United Commercial Bank (UCB) as the first local commercial bank has announced plans to launch a venture capital fund and a private equity fund, with a target size of Tk350 crore each, to add to the momentum in the alternative investment ecosystem of Bangladesh.
The publicly listed commercial bank in a disclosure on Tuesday said it would invest Tk100 crore in each of the funds as the sponsor and the rest of the amount would be raised from local and foreign investors.
The two funds, dedicated to providing equity and funding support to talented young entrepreneurs, will be managed by a planned alternative investment subsidiary of UCB named UCB Alternative Investments.
Despite the fact that Bangladesh lags behind in the alternative investment arena, it is going to take off in the coming days, said UCB Deputy Managing Director ATM Tahmiduzzaman.
He believes their initiative will be a catalyst for adding momentum due to the fund size as well as UCB's reputation, expertise, and governance standards.
Alternative investment includes venture capital funding in the early stage of startups, which are scalable, tech-enabled companies.
Private equity, another form of alternative investments, then comes at the next stage of the recipient companies' growth path.
Investors get their exits through the stock market listing of the invested firms or acquisition by another firm or selling shares to other investors.
Fund managers are responsible for choosing and nursing the recipient firms to help them grow and also creating returns for alternative investors.
Bangladeshi startups have received around $290 million in venture capital investments over the 2016-20 period, which was nearly $50 billion in India during the same period.
Over 90% of the $290 million came from foreign venture capital firms.
bKash, Pathao, Chaldal, and Shohoz are examples of Bangladeshi firms that proved their worth to the world after securing alternative investment funding mainly from foreign investors.
On the other hand, Sheba, Doctorola, and Eon Foods are among the companies that grew with the support of local venture capital or private equity investments.
Alongside several Bangladeshi specialised venture capital firms, such as BD Venture and Bangladesh Venture, the country has already got around a dozen expert teams under the securities regulator's licence to handle alternative investment funds as fund managers.
Anchorless Bangladesh, Pegasus Tech Ventures, Osiris Group are among the many foreign firms which invested here in promising local startups.
Brummer and Partners Bangladesh is the largest private equity investor, which manages foreign funds in Bangladesh and invested in many renowned businesses including Runner Automobiles, Agora, Popular Pharmaceuticals.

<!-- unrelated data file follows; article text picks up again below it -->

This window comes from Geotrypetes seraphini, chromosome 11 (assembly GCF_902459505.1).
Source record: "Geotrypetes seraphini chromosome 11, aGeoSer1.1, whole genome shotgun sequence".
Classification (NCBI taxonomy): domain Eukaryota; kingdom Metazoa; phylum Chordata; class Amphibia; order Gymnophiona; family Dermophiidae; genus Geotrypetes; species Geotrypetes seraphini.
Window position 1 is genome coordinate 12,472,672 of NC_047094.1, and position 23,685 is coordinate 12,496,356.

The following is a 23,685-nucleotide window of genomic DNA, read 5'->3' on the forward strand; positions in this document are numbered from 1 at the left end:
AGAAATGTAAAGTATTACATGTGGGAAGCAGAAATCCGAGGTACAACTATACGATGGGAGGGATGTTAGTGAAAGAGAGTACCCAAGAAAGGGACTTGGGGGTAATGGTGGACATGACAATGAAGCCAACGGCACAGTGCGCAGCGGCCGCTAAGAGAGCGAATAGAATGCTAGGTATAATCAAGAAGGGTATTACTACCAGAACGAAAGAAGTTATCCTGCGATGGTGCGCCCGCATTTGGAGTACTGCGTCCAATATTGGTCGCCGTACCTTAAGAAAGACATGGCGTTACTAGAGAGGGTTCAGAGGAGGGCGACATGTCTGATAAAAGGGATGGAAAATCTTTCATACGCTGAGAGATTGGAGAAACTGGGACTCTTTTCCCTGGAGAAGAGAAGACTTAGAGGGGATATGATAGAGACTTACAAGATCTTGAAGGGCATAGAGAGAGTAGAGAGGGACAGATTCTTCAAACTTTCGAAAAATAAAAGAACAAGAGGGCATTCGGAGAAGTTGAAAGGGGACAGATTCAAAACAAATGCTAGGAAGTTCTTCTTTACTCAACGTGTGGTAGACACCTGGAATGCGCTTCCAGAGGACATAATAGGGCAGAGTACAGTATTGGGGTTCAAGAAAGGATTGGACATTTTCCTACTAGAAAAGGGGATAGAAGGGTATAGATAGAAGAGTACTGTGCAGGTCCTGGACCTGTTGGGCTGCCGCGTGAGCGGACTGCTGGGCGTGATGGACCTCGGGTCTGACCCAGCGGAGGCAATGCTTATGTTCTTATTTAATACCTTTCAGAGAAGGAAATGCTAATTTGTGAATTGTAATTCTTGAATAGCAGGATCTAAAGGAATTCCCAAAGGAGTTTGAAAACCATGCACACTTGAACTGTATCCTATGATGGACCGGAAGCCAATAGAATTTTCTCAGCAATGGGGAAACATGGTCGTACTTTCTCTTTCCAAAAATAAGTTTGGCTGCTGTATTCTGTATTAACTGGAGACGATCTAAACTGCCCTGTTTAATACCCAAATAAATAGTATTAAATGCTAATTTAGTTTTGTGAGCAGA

Bangladesh government's venture capital firm Startup Bangladesh Limited emerged as a boost to the startup funding ecosystem here and the firm announced its plan to invest Tk100 crore in 2021 alone.
From the local financial sector, LankaBangla Securities, the top brokerage firm in the country, launched the first local private equity fund with a target size of Tk25 crore while IDLC Finance, the top non-bank financial institution, formed a venture capital fund with a target size of Tk45 crore last year.
Like those, UCB Venture Capital Fund-one and UCB Private Equity Fund-one are also going to be floated for a decade, after which the fund manager will pay back to investors.
Tahmiduzzaman said dozens of Bangladeshi startups had uplifted the sector before the eyes of international investors while hundreds more are trying to do so with their business ideas and they need capital support.
"Funding initiatives for them by the local industry are still inadequate and we believe the sheer size of our funds will be a breakthrough," said the UCB deputy managing director.
Moreover, investors will have better confidence in the two funds that are the largest ever local ones, he said.
He explained that investors' awareness is a key factor behind the poor funding scenario despite the fact that the country has got more than enough rich individuals and corporates to opt in as alternative investors.
UCB would work hard to bridge the gap between investors and young firms, said Tahmiduzzaman, who is very optimistic about the IT-enabled business sector.
Bangladesh, which began the alternative investment journey in early 2010s, at least a decade later than its peers, got the pertinent regulations made by Bangladesh Securities and Exchange Commission in 2015.
Also, the Bangladesh Bank is now inspiring and advocating for a strong alternative investment ecosystem here.
According to the Venture Capital and Private Equity Association of Bangladesh, startups have already created eight lakh employment opportunities in the country.
The local bourses have already prepared their alternative trading boards to list the startups for capital accumulation and price discovery of the firms.
Half a dozen startups recently held a meeting with the securities regulator on how they can make their way to the bourses.
There are over 1,000 startups in Bangladesh now.
Mohammed Rahmat Pasha, who heads the capital market subsidiaries of UCB, told The Business Standard, "Of them, there must be many that can ignite a revolutionary change in our ways of life the way Facebook, Uber, and bKash did."
"Initially, these firms, with their main strength being their ideas, may be risky investments for mass investors. That is why the job of deciding investments is ideally held by experts among alternative investment fund managers."
He further said, "When investments prove successful, the grown-up firms may get listed on our bourses and can offer mass investors diversified fields to put their money into."